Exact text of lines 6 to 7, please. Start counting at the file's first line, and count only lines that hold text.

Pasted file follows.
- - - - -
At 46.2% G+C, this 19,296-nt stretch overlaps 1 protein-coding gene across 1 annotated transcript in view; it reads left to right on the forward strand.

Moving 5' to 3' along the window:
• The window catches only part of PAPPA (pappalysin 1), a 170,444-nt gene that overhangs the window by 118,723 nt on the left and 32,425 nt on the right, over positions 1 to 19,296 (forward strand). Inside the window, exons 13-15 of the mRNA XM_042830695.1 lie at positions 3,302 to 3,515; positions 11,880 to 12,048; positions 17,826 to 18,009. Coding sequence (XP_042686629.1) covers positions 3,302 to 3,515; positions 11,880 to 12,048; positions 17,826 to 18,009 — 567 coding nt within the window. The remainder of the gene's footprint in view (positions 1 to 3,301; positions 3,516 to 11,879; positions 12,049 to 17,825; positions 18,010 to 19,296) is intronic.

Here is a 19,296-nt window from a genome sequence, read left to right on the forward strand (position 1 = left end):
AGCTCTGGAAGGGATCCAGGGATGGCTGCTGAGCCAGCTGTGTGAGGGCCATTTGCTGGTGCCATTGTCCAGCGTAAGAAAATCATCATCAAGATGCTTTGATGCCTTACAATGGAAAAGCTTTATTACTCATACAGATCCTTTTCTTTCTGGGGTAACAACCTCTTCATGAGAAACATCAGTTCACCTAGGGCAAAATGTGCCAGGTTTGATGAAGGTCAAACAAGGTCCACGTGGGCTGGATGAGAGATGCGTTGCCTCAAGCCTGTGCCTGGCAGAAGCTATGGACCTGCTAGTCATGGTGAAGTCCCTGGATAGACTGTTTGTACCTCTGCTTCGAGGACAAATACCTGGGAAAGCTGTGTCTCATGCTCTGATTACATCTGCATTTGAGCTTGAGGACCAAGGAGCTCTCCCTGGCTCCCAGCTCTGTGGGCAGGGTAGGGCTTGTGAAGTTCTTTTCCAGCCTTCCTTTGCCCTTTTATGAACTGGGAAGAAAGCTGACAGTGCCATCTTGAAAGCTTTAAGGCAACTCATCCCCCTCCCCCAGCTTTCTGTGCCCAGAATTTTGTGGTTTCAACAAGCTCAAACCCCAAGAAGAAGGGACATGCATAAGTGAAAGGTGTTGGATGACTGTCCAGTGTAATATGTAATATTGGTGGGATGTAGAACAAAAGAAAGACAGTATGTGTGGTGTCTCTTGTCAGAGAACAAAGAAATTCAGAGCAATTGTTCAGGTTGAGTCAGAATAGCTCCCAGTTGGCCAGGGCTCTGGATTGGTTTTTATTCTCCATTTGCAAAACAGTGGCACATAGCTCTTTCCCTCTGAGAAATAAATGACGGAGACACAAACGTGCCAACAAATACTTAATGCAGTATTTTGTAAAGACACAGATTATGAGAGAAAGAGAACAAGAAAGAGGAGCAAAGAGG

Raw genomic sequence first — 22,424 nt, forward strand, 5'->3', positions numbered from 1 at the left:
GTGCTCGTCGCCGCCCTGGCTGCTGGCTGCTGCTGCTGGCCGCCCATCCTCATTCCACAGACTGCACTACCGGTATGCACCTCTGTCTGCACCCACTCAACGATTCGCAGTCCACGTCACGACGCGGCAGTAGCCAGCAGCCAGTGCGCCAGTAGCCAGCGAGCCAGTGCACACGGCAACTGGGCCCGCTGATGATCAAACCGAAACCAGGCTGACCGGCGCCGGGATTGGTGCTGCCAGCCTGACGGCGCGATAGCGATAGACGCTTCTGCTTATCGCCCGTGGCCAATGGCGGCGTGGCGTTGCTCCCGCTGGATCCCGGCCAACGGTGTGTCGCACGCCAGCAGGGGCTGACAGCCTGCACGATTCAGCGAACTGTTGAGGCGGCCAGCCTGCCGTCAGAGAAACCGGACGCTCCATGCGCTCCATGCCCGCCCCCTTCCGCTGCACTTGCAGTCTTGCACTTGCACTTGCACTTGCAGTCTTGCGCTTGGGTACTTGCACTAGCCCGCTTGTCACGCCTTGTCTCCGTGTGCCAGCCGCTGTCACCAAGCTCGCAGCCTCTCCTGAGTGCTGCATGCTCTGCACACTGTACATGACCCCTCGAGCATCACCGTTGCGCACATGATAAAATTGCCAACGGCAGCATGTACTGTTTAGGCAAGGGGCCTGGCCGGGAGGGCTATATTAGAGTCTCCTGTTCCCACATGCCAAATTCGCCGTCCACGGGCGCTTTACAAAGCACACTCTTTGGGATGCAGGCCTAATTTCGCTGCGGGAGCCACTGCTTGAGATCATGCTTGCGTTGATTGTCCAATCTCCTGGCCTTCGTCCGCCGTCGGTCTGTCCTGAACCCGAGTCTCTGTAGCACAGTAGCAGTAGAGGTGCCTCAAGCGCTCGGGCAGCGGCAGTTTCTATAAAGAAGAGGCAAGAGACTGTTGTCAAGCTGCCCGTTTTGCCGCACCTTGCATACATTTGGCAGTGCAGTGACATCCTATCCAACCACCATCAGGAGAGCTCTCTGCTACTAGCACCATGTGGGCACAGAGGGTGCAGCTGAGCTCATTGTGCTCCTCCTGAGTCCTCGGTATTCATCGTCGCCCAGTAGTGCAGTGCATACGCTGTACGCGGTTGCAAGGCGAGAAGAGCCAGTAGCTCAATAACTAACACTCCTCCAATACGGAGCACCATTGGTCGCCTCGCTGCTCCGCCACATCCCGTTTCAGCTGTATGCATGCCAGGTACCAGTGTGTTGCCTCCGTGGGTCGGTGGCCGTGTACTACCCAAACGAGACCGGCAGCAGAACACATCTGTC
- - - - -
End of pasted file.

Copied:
Raw genomic sequence first — 22,424 nt, forward strand, 5'->3', positions numbered from 1 at the left:
GTGCTCGTCGCCGCCCTGGCTGCTGGCTGCTGCTGCTGGCCGCCCATCCTCATTCCACAGACTGCACTACCGGTATGCACCTCTGTCTGCACCCACTCAACGATTCGCAGTCCACGTCACGACGCGGCAGTAGCCAGCAGCCAGTGCGCCAGTAGCCAGCGAGCCAGTGCACACGGCAACTGGGCCCGCTGATGATCAAACCGAAACCAGGCTGACCGGCGCCGGGATTGGTGCTGCCAGCCTGACGGCGCGATAGCGATAGACGCTTCTGCTTATCGCCCGTGGCCAATGGCGGCGTGGCGTTGCTCCCGCTGGATCCCGGCCAACGGTGTGTCGCACGCCAGCAGGGGCTGACAGCCTGCACGATTCAGCGAACTGTTGAGGCGGCCAGCCTGCCGTCAGAGAAACCGGACGCTCCATGCGCTCCATGCCCGCCCCCTTCCGCTGCACTTGCAGTCTTGCACTTGCACTTGCACTTGCAGTCTTGCGCTTGGGTACTTGCACTAGCCCGCTTGTCACGCCTTGTCTCCGTGTGCCAGCCGCTGTCACCAAGCTCGCAGCCTCTCCTGAGTGCTGCATGCTCTGCACACTGTACATGACCCCTCGAGCATCACCGTTGCGCACATGATAAAATTGCCAACGGCAGCATGTACTGTTTAGGCAAGGGGCCTGGCCGGGAGGGCTATATTAGAGTCTCCTGTTCCCACATGCCAAATTCGCCGTCCACGGGCGCTTTACAAAGCACACTCTTTGGGATGCAGGCCTAATTTCGCTGCGGGAGCCACTGCTTGAGATCATGCTTGCGTTGATTGTCCAATCTCCTGGCCTTCGTCCGCCGTCGGTCTGTCCTGAACCCGAGTCTCTGTAGCACAGTAGCAGTAGAGGTGCCTCAAGCGCTCGGGCAGCGGCAGTTTCTATAAAGAAGAGGCAAGAGACTGTTGTCAAGCTGCCCGTTTTGCCGCACCTTGCATACATTTGGCAGTGCAGTGACATCCTATCCAACCACCATCAGGAGAGCTCTCTGCTACTAGCACCATGTGGGCACAGAGGGTGCAGCTGAGCTCATTGTGCTCCTCCTGAGTCCTCGGTATTCATCGTCGCCCAGTAGTGCAGTGCATACGCTGTACGCGGTTGCAAGGCGAGAAGAGCCAGTAGCTCAATAACTAACACTCCTCCAATACGGAGCACCATTGGTCGCCTCGCTGCTCCGCCACATCCCGTTTCAGCTGTATGCATGCCAGGTACCAGTGTGTTGCCTCCGTGGGTCGGTGGCCGTGTACTACCCAAACGAGACCGGCAGCAGAACACATCTGTC